After recording its 12th consecutive annual gain last year, many prognosticators figured gold would keep rising in 2013. Not only did gold have price momentum, but fundamental demand was up and monetary experiments by global central bankers were undermining the stability of fiat currencies.
Despite all of the bullish underpinnings, physical bullion and gold ETPs, like the SPDR Gold Shares (GLD), have defied bullish expectations by declining around 16% during the first eight months of the year. Most commodities are still down in price from their 2008 peak. Will precious metals revisit new market lows? And is a reversal back to $1,000 per oz. for gold bullion a far-fetched scenario?
Bubbles and History
Price bubbles usually take different paths when they are birthed and formed.
Certain bubbles, like the Dutch Tulip Bulb Mania, were built strictly on speculation. On the other hand, the dot-com bubble was created on the expectation of new, game-changing technologies and productivity. And other bubbles, such as the recent housing frenzy, were built on loose credit and misguided economic policies.
Regardless of the reasons behind their formations, all bubbles have identical endings; a quick reversal and panicked selling that crushes prices. At that point, fear becomes a stronger force than greed, which partly explains why bubbles have the tendency to crash faster and harder.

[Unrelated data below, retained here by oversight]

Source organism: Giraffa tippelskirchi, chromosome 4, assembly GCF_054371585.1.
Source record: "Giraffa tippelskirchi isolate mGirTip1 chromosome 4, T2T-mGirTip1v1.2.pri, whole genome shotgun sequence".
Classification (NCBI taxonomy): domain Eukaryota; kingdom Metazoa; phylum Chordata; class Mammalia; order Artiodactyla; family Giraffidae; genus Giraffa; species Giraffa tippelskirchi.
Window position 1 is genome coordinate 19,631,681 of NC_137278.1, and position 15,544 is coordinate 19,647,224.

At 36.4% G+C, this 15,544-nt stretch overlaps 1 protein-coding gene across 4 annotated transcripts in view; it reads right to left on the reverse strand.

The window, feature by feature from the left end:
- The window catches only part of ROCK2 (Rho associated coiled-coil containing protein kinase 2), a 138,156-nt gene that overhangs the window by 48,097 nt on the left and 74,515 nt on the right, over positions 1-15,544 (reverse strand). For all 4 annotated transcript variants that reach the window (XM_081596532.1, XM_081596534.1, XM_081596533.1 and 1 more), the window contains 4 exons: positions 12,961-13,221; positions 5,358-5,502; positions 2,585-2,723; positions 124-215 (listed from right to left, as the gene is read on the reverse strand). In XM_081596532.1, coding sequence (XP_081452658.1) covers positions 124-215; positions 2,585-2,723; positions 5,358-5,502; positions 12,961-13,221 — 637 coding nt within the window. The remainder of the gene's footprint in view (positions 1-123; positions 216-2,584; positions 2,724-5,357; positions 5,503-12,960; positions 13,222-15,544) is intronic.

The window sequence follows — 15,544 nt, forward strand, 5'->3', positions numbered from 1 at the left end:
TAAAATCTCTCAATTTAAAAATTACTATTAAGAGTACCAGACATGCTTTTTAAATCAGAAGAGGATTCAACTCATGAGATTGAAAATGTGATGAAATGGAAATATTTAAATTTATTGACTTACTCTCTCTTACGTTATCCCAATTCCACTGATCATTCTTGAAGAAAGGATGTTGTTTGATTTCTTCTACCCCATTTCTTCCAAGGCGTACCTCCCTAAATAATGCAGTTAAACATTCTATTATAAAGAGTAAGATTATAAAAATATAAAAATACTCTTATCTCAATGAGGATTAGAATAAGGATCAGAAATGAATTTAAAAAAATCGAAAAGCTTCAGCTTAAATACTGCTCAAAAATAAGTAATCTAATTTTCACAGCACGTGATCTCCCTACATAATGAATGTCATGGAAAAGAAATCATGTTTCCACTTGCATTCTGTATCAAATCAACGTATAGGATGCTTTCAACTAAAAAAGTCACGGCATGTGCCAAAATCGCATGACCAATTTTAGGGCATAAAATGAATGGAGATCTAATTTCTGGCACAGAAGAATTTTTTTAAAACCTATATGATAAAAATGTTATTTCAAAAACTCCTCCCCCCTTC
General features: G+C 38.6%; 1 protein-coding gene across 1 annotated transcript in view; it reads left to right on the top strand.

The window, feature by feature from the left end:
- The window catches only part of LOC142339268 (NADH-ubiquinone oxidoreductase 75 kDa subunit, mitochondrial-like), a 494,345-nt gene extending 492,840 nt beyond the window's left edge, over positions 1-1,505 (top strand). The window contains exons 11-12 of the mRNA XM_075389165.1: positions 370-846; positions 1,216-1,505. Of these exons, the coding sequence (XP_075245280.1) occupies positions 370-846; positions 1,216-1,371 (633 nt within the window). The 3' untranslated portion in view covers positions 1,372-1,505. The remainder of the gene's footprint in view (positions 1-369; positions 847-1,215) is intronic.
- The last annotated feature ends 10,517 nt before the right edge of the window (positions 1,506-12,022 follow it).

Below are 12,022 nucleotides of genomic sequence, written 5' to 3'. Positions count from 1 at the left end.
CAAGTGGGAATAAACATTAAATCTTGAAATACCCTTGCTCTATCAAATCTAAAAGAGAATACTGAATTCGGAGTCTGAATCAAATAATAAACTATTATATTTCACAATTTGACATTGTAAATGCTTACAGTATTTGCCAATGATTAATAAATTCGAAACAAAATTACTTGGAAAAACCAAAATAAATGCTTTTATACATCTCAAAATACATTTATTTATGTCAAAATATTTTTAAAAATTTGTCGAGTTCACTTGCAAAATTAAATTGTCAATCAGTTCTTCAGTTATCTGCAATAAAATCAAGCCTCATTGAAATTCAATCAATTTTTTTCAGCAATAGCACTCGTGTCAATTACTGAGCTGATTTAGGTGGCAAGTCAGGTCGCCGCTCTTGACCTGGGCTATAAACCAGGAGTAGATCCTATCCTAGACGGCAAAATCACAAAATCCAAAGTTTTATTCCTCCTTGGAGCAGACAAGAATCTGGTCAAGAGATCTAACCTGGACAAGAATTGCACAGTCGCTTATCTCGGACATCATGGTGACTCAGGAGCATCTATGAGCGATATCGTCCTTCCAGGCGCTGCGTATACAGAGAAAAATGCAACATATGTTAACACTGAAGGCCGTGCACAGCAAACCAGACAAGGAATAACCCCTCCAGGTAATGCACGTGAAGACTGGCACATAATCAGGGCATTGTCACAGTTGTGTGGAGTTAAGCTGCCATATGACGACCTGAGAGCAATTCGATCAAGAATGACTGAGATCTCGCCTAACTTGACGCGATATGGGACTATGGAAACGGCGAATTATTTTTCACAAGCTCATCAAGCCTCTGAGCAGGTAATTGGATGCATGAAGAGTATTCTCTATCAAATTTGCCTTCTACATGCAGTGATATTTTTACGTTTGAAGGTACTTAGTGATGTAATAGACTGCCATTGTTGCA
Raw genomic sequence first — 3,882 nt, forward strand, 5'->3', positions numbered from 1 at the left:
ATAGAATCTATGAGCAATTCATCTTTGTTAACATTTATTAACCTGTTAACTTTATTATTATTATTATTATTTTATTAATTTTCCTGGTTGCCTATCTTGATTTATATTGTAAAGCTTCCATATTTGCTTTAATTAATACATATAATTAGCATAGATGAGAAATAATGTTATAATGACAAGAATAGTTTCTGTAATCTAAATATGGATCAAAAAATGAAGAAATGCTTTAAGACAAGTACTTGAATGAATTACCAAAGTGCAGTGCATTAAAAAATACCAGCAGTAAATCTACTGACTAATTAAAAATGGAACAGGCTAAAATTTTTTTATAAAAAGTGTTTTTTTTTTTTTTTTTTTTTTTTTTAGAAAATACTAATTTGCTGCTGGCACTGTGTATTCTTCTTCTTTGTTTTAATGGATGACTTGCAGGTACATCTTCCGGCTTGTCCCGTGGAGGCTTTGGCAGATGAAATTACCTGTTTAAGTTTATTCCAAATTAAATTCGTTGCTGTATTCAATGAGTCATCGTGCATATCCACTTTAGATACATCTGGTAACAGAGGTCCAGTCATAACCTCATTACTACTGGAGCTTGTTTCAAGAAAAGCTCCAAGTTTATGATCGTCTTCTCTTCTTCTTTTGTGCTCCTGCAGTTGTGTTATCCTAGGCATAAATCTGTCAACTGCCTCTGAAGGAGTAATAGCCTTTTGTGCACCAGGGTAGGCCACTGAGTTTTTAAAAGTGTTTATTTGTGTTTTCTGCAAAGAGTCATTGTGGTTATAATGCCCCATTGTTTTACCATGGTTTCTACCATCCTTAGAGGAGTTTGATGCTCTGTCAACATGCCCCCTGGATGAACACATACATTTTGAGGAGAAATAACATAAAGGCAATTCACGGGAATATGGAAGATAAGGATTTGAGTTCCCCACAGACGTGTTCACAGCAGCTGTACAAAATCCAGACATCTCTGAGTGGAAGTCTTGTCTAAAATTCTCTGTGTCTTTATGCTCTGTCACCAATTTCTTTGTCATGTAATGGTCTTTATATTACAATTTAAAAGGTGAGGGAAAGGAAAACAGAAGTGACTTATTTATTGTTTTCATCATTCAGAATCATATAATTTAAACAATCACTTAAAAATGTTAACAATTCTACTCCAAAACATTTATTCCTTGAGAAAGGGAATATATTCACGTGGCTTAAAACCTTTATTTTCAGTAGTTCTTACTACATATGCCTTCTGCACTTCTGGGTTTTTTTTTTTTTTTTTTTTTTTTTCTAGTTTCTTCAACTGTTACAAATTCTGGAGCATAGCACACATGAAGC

Gold’s most recent bubble has been punctuated by popular reality TV shows about gold mining along with “sell your gold” kiosks showing up in shopping malls across the U.S. Like all bubbles, excessive bullish sentiment foreshadowed gold’s eventual fall.
During the second quarter, hedge funds and speculators exited their gold positions in bullion ETPs as selling activity accelerated to $18.29 billion from $9.2 billion during the first quarter. The net result was a more than 400 tonne decrease in ETF holdings in the second quarter.
The prospects of improving economic data in theU.S., along with less quantitative easing by the Federal Reserve, have put downward pressure on both gold prices and bullion demand. From Q2 2012 to Q2 2013, net gold demand in all categories fell 23%, led by less demand for investment (down 68%), central banks (down 62%), and technology (down 11%), according to the World Gold Council.
“Gold and silver are still basing and trying to resolve their oversold condition from June. They have not begun a sustainable rally yet and still need to do more work technically before this can occur,” said Daryl Montgomery, author of Inflation Investing: A Guide for the 2010s.
While the merits of owning physical gold are evangelized, the shortcomings are too often overlooked. For instance, the typical markup that bullion dealers charge customers is between 5% to 8% over spot prices and others (we won’t mention any names) skim even higher percentages!